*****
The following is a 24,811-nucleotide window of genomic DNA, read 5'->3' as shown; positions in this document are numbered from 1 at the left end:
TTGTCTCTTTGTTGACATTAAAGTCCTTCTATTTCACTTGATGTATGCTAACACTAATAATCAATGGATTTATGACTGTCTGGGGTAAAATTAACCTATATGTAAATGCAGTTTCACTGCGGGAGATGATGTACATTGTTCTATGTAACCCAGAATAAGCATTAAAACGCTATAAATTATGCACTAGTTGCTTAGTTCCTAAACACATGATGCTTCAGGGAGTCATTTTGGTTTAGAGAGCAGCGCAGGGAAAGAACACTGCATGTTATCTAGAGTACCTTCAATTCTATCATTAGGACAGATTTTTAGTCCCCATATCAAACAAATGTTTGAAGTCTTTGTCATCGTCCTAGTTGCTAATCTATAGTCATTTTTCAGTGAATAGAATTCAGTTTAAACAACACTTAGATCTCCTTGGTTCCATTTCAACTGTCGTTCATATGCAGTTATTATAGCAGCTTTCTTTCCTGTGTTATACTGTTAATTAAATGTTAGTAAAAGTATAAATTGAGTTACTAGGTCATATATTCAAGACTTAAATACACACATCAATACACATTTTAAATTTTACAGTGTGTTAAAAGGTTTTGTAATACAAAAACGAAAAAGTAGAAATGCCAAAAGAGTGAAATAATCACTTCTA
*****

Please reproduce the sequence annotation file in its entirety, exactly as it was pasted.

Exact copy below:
The following is a 24,811-nucleotide window of genomic DNA, read 5'->3' as shown; positions in this document are numbered from 1 at the left end:
TTGTCTCTTTGTTGACATTAAAGTCCTTCTATTTCACTTGATGTATGCTAACACTAATAATCAATGGATTTATGACTGTCTGGGGTAAAATTAACCTATATGTAAATGCAGTTTCACTGCGGGAGATGATGTACATTGTTCTATGTAACCCAGAATAAGCATTAAAACGCTATAAATTATGCACTAGTTGCTTAGTTCCTAAACACATGATGCTTCAGGGAGTCATTTTGGTTTAGAGAGCAGCGCAGGGAAAGAACACTGCATGTTATCTAGAGTACCTTCAATTCTATCATTAGGACAGATTTTTAGTCCCCATATCAAACAAATGTTTGAAGTCTTTGTCATCGTCCTAGTTGCTAATCTATAGTCATTTTTCAGTGAATAGAATTCAGTTTAAACAACACTTAGATCTCCTTGGTTCCATTTCAACTGTCGTTCATATGCAGTTATTATAGCAGCTTTCTTTCCTGTGTTATACTGTTAATTAAATGTTAGTAAAAGTATAAATTGAGTTACTAGGTCATATATTCAAGACTTAAATACACACATCAATACACATTTTAAATTTTACAGTGTGTTAAAAGGTTTTGTAATACAAAAACGAAAAAGTAGAAATGCCAAAAGAGTGAAATAATCACTTCTA